Proponents of acupuncture swear by it and preach its efficacy with a passion usually reserved for religious zealots. Skeptics (usually those with a needle phobia or others not open to “alternative” medicine) aren’t so sure. We ask: What’s the harm in trying? What do you have to lose?
Of course, acupuncture isn’t some new “fad” or “technique,” but rather a traditional Chinese medical application based on the idea that health is governed by the flow of energy (called qi) throughout the body, along pathways called meridians.
Practitioners claim that illness occurs when this energy flow is disrupted or becomes unbalanced.
Precise insertion of acupuncture needles is said to restore the flow of qi and improve health — and if you ask acupuncturists and their clients, the litany of ailments that acupuncture can cure is long.
The Cochrane Library, a highly regarded collection of six databases containing different types of independent evidence to inform healthcare decision-making, finds acupuncture an effective treatment for fibromyalgia, migraine headaches, neck pain and many other conditions.
Naysayers claim it’s nothing more than a placebo, which tricks the body into making itself believe things are better. However, if acupuncture helps facilitate your body’s natural healing ability, then isn’t that what its practitioners claim all along?
As far as the hard science goes, here are seven ways acupuncture could work for you:
In 2003, the International Journal of Obesity looked at the body of evidence regarding the use of acupuncture to help lose weight. While the results were mixed, some research found that treatment (specifically, when needling the ear) did help patients lose weight —in conjunction with traditional weight-loss methods, like exercise and a clean diet.
Alternatively, some research found that it was merely the mental effect of acupuncture (more on your mood and needles below) which caused patients to feel better and thus lose weight.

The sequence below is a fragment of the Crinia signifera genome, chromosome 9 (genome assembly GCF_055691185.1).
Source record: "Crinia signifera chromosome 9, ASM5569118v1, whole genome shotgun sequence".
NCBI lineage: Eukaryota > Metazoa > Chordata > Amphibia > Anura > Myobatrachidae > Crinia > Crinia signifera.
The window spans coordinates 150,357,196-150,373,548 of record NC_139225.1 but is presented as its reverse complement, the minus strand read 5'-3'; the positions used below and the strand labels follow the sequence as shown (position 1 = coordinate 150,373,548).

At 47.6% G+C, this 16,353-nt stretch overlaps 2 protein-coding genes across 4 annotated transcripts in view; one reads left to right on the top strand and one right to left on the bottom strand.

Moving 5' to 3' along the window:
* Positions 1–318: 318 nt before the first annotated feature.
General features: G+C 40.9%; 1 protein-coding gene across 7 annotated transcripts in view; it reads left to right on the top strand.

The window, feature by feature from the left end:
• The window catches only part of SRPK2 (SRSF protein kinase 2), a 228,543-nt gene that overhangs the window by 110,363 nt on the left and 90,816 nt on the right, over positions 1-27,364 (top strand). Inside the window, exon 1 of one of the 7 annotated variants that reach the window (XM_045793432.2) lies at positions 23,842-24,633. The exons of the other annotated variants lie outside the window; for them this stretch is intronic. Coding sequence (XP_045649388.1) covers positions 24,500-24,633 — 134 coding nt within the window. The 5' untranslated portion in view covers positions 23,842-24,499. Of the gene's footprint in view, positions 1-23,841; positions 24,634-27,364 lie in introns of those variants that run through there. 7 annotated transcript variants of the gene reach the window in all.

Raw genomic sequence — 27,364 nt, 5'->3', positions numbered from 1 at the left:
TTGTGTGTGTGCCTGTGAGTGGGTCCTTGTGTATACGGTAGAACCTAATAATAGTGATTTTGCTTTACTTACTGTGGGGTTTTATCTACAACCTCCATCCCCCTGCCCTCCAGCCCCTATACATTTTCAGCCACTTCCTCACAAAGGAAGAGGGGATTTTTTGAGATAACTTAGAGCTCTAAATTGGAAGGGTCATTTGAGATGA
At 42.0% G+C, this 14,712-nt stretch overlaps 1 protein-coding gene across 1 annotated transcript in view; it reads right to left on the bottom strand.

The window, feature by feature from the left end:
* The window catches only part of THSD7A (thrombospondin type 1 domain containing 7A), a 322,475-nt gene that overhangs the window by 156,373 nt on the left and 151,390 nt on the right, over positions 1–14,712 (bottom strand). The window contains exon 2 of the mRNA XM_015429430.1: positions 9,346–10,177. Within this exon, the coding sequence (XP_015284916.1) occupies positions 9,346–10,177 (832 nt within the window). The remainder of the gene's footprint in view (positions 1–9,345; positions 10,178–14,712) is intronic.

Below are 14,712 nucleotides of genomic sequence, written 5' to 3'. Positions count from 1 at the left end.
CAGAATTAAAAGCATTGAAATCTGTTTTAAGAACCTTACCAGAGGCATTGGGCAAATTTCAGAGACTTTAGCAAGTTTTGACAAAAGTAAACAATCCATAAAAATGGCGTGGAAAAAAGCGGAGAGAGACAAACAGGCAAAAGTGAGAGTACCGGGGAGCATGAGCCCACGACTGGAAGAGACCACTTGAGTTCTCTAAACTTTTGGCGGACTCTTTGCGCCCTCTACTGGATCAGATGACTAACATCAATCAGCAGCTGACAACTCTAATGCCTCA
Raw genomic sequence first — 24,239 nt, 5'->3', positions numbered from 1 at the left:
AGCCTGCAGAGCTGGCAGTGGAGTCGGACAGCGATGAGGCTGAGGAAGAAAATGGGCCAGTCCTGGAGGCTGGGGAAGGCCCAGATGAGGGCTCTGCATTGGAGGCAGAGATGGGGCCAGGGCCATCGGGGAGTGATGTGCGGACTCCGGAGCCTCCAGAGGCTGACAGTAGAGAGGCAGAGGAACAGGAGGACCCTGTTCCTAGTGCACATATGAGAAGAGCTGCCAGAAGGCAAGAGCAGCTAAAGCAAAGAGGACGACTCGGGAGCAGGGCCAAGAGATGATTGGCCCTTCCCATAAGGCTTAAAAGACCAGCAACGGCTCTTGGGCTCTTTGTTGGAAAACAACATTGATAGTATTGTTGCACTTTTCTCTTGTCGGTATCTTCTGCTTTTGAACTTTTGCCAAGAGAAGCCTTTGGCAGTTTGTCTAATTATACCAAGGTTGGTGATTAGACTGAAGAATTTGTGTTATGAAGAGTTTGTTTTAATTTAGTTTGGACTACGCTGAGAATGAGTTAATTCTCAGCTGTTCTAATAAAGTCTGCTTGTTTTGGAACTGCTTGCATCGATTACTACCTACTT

In a systematized review of 41 trials, acupuncture was shown to relieve insomnia just as effectively as Western medical treatments (a la: Ambien).
LOWER BACK PAIN RELIEF
A 2005 study published in Health Technology Assessment confirmed that for all types of non-specific lower-back pain (i.e. not because of a herniated disc or other diagnosable problem), not only did acupuncture relieve just as much pain as traditional primary doctor treatment did in a one-year window, but after two years, acupuncture was a far more effective means of pain reduction.
- POSITIVE IMMUNE REPSONSE
There is a correlation linking acupuncture with heightened production of NK (natural killer) immune cells. This association was especially strong as it relates to cancer, as published in Evidence Based Complementary and Alternative Medicine.
- MIGRAINE PAIN RELIEF
In 2003, research found that acupuncture was just as effective as the well-known prescription drug Imitrex in treating migraines. Additionally, another study that same year confirmed that regular acupuncture was effective in preventing nearly 50 percent of migraines.
If you suffer chronically from esophageal pain, it’s probably worth giving the needles a try. A study published in 2007 confirmed that acupuncture helped improve heartburn more than medicine did on its own, suggesting that the two therapies in tandem work best.
A 2013 study published in the journal Annals of Internal Medicine found that acupuncture not only helps with pain, like the lower-back kind, but can also help relieve allergy symptoms such as itching and sneezing. However, like the heartburn research, this was found to be true in groups who were also medicating themselves with antihistamines.
Of course, science can tell you that something is good one day and reverse itself the day after. Thus, the evidence is mixed. Some doctors will dismiss acupuncture completely. Acupuncturists swear by it. Some clinical studies back it up; some doctors do, too.
Not only do many healthcare providers cover the service, but it also has been clinically proven to be non-harmful. Even if the most skeptical scientists say it’s nothing but a placebo, the fact of the matter is the placebo effect — in and of itself — is real.
If acupuncture can help your own body heal itself, without the toxic side effects of drugs or surgery, then it’s certainly worth exploring. As your grandma might say, “Just try it, you may like it.”